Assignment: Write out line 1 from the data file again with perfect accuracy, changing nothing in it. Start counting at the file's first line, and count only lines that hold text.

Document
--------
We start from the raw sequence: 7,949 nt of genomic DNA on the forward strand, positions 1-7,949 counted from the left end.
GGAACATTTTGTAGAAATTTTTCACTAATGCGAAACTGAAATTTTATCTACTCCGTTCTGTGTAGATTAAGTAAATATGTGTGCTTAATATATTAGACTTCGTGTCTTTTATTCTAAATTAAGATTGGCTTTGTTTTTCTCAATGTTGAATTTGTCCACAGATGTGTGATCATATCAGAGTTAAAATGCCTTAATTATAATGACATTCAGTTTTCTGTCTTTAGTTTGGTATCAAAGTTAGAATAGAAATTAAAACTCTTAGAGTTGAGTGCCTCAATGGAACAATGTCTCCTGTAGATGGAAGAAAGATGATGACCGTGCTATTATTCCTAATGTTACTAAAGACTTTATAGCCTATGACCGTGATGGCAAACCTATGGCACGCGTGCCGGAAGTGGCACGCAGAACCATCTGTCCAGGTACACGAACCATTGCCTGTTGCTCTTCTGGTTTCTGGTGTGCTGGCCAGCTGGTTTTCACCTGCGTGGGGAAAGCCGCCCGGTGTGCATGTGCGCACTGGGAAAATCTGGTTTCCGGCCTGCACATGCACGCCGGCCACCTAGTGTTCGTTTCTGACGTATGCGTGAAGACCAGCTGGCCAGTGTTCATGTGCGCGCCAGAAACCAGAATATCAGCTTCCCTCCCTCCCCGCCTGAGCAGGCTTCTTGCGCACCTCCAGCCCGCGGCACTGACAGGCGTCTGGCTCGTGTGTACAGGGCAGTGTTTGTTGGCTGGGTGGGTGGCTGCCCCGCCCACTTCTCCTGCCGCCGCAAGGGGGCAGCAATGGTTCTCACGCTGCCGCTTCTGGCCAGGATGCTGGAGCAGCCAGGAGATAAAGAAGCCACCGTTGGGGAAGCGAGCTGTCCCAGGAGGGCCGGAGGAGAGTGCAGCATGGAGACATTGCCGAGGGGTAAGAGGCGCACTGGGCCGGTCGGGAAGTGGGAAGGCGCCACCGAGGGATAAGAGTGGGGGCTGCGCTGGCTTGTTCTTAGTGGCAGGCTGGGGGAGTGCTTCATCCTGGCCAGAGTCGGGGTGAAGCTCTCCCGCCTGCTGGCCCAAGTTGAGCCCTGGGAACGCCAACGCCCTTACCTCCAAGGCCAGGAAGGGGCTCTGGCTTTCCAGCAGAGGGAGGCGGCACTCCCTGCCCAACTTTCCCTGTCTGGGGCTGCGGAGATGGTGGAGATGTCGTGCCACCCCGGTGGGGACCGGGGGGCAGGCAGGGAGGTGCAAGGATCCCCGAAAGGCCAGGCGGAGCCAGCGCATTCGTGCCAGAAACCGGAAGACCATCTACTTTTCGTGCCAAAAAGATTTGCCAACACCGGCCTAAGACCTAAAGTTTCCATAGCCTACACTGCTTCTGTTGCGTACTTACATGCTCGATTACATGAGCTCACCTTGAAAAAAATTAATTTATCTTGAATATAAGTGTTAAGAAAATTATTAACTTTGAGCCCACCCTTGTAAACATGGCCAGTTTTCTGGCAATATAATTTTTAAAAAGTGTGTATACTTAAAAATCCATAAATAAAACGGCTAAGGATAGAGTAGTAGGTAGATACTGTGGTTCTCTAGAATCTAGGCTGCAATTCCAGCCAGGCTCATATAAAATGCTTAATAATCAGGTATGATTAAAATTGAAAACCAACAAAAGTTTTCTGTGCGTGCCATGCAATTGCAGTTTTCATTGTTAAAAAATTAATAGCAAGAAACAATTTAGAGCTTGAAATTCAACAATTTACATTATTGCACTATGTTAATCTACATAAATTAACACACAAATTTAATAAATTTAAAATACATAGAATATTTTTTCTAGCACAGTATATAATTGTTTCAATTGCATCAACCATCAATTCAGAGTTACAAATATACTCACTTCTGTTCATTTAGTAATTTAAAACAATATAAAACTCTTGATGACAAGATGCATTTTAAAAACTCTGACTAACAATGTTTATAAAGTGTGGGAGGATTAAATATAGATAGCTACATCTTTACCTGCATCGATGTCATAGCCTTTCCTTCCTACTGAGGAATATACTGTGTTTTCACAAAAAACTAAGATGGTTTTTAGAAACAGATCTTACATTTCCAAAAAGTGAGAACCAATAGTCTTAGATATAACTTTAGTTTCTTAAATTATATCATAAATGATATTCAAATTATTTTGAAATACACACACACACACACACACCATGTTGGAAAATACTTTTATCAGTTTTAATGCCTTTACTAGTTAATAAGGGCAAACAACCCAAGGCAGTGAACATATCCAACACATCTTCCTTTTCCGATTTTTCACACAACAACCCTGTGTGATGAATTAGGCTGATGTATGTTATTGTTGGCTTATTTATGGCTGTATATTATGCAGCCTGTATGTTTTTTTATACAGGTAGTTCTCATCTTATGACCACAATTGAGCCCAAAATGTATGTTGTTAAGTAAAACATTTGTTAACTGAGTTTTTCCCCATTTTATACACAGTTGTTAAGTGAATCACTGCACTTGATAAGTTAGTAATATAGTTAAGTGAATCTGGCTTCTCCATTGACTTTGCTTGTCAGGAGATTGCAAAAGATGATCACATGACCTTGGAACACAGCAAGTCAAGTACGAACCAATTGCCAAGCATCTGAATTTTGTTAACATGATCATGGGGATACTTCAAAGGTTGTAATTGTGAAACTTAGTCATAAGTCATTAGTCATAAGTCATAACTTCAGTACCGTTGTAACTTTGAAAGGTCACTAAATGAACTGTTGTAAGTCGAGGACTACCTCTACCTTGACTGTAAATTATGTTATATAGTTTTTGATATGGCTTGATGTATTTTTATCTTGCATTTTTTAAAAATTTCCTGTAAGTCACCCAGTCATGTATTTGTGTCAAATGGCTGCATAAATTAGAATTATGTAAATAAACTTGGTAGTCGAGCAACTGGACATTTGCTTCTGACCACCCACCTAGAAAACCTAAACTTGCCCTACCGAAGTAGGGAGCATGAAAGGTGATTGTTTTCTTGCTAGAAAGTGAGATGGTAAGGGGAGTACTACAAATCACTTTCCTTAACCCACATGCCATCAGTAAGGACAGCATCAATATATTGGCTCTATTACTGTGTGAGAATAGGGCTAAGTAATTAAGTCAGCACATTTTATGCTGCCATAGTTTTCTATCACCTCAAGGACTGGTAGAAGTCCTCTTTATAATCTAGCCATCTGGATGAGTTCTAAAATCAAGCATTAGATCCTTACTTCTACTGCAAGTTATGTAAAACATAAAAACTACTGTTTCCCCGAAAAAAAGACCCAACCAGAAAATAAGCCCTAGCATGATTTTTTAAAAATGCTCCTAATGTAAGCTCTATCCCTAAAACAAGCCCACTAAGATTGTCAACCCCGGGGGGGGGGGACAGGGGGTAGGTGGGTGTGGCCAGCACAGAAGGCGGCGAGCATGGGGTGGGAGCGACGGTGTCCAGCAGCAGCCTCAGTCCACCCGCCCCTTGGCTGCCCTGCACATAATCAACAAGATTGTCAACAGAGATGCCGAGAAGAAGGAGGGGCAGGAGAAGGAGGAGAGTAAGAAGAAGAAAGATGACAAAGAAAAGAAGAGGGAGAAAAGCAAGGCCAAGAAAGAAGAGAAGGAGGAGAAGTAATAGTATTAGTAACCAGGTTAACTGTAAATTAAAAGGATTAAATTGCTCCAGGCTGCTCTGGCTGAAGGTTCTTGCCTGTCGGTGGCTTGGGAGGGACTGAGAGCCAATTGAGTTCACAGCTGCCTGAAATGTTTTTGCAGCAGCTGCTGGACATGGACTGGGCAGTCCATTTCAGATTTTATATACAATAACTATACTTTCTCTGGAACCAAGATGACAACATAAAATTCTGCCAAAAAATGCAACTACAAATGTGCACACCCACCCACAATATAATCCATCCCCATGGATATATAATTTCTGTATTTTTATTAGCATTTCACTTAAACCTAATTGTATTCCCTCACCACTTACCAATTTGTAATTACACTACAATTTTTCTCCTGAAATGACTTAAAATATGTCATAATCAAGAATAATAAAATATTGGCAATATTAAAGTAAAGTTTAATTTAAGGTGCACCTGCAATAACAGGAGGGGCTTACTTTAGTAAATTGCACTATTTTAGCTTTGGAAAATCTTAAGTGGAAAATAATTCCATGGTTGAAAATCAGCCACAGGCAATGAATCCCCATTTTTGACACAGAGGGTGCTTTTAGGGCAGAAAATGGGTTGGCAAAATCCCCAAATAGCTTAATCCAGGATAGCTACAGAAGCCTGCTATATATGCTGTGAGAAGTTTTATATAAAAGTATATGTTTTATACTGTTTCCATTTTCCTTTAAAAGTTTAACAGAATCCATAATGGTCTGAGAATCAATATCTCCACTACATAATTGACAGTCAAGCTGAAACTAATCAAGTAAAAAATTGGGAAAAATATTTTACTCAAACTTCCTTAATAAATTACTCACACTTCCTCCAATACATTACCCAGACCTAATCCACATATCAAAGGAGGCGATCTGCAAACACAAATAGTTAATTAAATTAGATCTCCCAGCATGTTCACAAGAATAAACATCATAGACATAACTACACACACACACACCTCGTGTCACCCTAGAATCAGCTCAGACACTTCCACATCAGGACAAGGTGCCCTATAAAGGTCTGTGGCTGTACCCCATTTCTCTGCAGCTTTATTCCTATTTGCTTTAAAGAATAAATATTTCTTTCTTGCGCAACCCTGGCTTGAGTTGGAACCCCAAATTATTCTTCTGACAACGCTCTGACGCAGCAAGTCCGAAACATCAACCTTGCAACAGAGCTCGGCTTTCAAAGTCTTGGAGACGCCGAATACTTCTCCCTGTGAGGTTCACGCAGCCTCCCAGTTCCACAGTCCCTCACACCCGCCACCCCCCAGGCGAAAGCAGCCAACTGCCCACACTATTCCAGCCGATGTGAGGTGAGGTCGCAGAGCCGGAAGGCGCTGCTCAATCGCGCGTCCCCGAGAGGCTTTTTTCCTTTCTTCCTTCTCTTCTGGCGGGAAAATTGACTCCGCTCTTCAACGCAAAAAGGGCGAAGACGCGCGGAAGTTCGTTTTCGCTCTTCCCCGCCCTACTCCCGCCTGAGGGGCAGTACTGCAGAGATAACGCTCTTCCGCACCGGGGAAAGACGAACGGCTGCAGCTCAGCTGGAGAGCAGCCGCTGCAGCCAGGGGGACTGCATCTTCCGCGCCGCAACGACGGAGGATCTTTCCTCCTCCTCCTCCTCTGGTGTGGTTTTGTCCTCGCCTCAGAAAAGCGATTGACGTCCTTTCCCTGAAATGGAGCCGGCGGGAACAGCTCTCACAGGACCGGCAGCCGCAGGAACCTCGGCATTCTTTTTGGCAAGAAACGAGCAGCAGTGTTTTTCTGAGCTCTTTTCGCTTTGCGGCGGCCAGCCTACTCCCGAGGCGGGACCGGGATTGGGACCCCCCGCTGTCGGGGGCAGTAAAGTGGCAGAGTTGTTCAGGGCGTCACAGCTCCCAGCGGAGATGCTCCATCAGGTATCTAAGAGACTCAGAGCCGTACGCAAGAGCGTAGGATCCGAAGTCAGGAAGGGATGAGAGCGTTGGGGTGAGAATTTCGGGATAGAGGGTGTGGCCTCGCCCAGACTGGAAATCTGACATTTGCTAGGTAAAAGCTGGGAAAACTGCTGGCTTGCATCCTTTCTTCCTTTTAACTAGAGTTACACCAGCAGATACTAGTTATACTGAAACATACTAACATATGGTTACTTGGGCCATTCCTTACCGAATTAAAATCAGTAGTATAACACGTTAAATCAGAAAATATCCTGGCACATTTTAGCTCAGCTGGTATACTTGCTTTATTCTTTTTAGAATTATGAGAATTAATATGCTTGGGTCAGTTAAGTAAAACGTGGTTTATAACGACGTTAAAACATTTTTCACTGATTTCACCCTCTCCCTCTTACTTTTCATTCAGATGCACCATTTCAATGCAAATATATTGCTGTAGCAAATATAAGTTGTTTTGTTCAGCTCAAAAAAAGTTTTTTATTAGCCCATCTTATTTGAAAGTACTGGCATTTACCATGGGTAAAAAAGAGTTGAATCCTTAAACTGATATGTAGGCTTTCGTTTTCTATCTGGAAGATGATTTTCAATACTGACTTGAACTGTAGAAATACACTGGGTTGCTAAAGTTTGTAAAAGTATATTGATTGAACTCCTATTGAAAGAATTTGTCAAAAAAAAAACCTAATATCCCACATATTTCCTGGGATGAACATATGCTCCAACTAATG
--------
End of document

We start from the raw sequence: 7,949 nt of genomic DNA on the forward strand, positions 1-7,949 counted from the left end.